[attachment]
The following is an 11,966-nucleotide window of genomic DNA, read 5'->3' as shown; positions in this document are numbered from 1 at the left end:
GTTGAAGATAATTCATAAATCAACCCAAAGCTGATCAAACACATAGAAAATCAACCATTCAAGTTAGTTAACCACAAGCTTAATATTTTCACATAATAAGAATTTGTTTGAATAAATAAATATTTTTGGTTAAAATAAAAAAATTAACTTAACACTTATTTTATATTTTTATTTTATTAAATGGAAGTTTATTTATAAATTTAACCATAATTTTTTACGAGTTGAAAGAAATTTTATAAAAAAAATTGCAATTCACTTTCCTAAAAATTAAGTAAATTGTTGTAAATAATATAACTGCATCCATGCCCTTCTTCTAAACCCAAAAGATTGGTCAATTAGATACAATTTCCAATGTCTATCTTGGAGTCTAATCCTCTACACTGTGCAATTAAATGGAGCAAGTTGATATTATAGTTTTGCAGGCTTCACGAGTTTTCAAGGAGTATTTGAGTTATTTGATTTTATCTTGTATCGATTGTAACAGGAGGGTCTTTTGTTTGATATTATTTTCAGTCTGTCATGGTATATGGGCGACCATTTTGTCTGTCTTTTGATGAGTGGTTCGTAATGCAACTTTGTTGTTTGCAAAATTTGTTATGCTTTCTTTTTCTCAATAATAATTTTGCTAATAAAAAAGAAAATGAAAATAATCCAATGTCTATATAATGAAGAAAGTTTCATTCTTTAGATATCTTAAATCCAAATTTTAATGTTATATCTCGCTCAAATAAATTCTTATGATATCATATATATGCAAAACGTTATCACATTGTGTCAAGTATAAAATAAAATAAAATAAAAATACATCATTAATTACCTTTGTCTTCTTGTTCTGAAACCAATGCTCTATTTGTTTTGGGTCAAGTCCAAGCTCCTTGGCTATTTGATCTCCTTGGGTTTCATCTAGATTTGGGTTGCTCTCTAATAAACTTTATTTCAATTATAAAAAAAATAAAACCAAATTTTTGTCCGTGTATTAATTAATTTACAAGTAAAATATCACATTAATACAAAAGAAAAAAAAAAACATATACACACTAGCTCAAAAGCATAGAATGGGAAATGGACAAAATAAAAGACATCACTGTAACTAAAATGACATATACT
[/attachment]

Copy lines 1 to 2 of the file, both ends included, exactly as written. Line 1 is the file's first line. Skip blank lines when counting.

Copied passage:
The following is an 11,966-nucleotide window of genomic DNA, read 5'->3' as shown; positions in this document are numbered from 1 at the left end:
GTTGAAGATAATTCATAAATCAACCCAAAGCTGATCAAACACATAGAAAATCAACCATTCAAGTTAGTTAACCACAAGCTTAATATTTTCACATAATAAGAATTTGTTTGAATAAATAAATATTTTTGGTTAAAATAAAAAAATTAACTTAACACTTATTTTATATTTTTATTTTATTAAATGGAAGTTTATTTATAAATTTAACCATAATTTTTTACGAGTTGAAAGAAATTTTATAAAAAAAATTGCAATTCACTTTCCTAAAAATTAAGTAAATTGTTGTAAATAATATAACTGCATCCATGCCCTTCTTCTAAACCCAAAAGATTGGTCAATTAGATACAATTTCCAATGTCTATCTTGGAGTCTAATCCTCTACACTGTGCAATTAAATGGAGCAAGTTGATATTATAGTTTTGCAGGCTTCACGAGTTTTCAAGGAGTATTTGAGTTATTTGATTTTATCTTGTATCGATTGTAACAGGAGGGTCTTTTGTTTGATATTATTTTCAGTCTGTCATGGTATATGGGCGACCATTTTGTCTGTCTTTTGATGAGTGGTTCGTAATGCAACTTTGTTGTTTGCAAAATTTGTTATGCTTTCTTTTTCTCAATAATAATTTTGCTAATAAAAAAGAAAATGAAAATAATCCAATGTCTATATAATGAAGAAAGTTTCATTCTTTAGATATCTTAAATCCAAATTTTAATGTTATATCTCGCTCAAATAAATTCTTATGATATCATATATATGCAAAACGTTATCACATTGTGTCAAGTATAAAATAAAATAAAATAAAAATACATCATTAATTACCTTTGTCTTCTTGTTCTGAAACCAATGCTCTATTTGTTTTGGGTCAAGTCCAAGCTCCTTGGCTATTTGATCTCCTTGGGTTTCATCTAGATTTGGGTTGCTCTCTAATAAACTTTATTTCAATTATAAAAAAAATAAAACCAAATTTTTGTCCGTGTATTAATTAATTTACAAGTAAAATATCACATTAATACAAAAGAAAAAAAAAAACATATACACACTAGCTCAAAAGCATAGAATGGGAAATGGACAAAATAAAAGACATCACTGTAACTAAAATGACATATACT